Occasionally I wouldn’t have checked on the website what title it was that was being sent out. Which was fine, because then you’d have the excitement of peeling open the envelope slowly, to reveal the disc therein. It was like Christmas had come early.
It’s impossible to convey to a young person today how amazing it felt to have NO LATE FEES! (Or what ‘late fees’ were.) Egad, it was the wonder of the age. You could keep the bloody disc for six months if you wanted (but I believe they did start sending you nudging emails after a while if you hadn’t sent it back – I never got them, because I was always anxious to keep returning them to get new ones).
Sometimes bank holidays and other public holidays would mean that, agonisingly, titles turnaround would be much slowed. Even weekends could be a pain, although I think they used to operate on a Saturday. I guess one disadvantage of Lovefilm compared to the video shop days was sometimes not being able to 100% guarantee you’d have a new title to watch on, say, the Friday night you’d planned, with snacks and beer (and possibly friends) already enlisted. It was mostly okay, but if you got your timings wrong, or if something went amiss at the other end or en route, then you were stuffed.
As there always is, there was a finish. I eventually left Lovefilm. I can’t remember when, and I can’t remember exactly why, and I can’t remember what my last film from them was (damn!), but it was time to move on. I think it might have been that my list just got smaller and smaller because I couldn’t think of any more films I wanted to see. I’m like that: I’ll go mad and watch certain types of movies in bulk for a few months, and then I’ll run out. And then a while later I’ll realise there’s a whole new batch of movies that I desperately have to see. I guess my farewell to Lovefilm must have coincided with a fallow period where I thought I’d see all the films I needed and wanted to. The company itself finally ceased operations in 2017, probably something like six or seven years after I ceased operations with them.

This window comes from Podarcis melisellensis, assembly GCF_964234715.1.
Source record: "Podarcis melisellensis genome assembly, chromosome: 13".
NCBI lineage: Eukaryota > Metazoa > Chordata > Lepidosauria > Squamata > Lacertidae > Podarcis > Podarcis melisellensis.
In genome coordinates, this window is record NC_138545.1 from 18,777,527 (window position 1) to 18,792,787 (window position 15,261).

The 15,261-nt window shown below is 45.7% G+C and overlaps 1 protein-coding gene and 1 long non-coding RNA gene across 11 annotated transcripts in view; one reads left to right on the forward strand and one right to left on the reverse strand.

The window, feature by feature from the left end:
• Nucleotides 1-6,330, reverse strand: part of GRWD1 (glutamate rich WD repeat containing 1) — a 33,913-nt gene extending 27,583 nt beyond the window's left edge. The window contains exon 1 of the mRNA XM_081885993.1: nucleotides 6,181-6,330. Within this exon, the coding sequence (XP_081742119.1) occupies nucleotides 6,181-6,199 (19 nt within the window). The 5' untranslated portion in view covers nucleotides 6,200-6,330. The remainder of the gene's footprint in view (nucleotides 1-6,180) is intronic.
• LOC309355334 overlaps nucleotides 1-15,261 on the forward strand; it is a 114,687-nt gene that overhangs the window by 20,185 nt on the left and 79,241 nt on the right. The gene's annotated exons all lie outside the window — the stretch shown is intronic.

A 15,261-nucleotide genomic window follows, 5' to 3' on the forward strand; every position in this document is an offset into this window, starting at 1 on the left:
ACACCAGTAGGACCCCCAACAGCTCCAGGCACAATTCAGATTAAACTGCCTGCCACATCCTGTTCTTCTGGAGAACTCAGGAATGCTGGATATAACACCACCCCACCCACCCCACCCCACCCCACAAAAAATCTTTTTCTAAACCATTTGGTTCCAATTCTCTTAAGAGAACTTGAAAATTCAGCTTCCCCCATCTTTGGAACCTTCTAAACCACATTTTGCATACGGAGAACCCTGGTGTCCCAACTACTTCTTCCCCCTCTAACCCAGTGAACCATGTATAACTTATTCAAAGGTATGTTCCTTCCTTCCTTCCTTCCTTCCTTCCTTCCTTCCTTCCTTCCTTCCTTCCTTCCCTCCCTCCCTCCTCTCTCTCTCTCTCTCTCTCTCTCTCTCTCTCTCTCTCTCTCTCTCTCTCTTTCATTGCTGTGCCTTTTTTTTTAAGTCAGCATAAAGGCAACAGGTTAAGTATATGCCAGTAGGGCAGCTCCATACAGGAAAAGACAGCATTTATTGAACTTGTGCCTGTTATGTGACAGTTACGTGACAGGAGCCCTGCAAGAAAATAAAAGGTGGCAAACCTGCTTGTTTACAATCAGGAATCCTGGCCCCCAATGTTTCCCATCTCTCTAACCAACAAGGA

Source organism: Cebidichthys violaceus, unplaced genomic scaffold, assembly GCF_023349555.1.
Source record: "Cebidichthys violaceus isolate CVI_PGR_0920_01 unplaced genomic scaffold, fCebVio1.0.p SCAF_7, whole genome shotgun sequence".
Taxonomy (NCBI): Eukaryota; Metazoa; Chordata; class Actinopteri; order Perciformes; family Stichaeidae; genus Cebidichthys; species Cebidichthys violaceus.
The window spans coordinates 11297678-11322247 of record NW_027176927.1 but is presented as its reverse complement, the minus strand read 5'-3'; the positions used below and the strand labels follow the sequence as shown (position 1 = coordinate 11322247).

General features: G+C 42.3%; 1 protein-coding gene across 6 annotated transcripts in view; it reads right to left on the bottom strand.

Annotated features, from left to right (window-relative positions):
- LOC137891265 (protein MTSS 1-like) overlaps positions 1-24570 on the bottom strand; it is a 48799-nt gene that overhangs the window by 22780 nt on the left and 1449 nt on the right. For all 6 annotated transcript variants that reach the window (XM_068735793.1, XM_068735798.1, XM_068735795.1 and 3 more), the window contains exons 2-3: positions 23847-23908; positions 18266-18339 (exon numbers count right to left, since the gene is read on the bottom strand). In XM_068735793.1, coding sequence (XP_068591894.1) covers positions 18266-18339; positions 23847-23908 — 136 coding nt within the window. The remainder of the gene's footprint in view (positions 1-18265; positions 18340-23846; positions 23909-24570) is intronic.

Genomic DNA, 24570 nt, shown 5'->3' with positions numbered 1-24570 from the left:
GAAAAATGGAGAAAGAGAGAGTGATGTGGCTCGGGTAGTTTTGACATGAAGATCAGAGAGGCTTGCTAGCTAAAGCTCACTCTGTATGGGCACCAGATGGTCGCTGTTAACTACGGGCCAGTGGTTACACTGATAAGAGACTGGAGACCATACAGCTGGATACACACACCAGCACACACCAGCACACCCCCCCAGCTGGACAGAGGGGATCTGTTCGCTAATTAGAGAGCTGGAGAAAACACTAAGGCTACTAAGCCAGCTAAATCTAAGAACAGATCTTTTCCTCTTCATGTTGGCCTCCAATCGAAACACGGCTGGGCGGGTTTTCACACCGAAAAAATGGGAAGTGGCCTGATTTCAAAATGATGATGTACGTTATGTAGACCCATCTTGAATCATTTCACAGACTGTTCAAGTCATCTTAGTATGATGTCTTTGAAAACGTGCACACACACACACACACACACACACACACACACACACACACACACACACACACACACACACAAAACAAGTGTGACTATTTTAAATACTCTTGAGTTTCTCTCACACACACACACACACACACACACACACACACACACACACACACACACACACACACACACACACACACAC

And so Lovefilm has become yet another artefact of history, as dead as the high street video shop that it replaced. I wonder if there’s anywhere in the world where the DVD-through-the-post model lives on? Nowadays for me when it comes to watching films, I reckon it’s something like 50% over the Internet, 30% on normal TV, 15% on DVD and Blu-ray I own or borrow from mates, 5% cinema and other sources. And that’s fine – but a part of me wishes that Lovefilm still existed. I know I’d still get the dopamine hit from the envelope on the mat. Talking of which, for a few years after signing out of the service I did keep several of them for posterity. Maybe I’ve even still got one in my big bag of memorabilia. It’d be a tangible something; keepsake-wise I have all sorts of concert tickets, football tickets, exhibition brochures, trading cards and so on. With Lovefilm that was more difficult – it was a DVD rental service through the post. It was intrinsically ephemeral. Today’s youth, though, will have even fewer things to keep in their big bags of memorabilia because the world is now so digital, and I think that’s a shame. At least I still have a Lovefilm envelope. I think.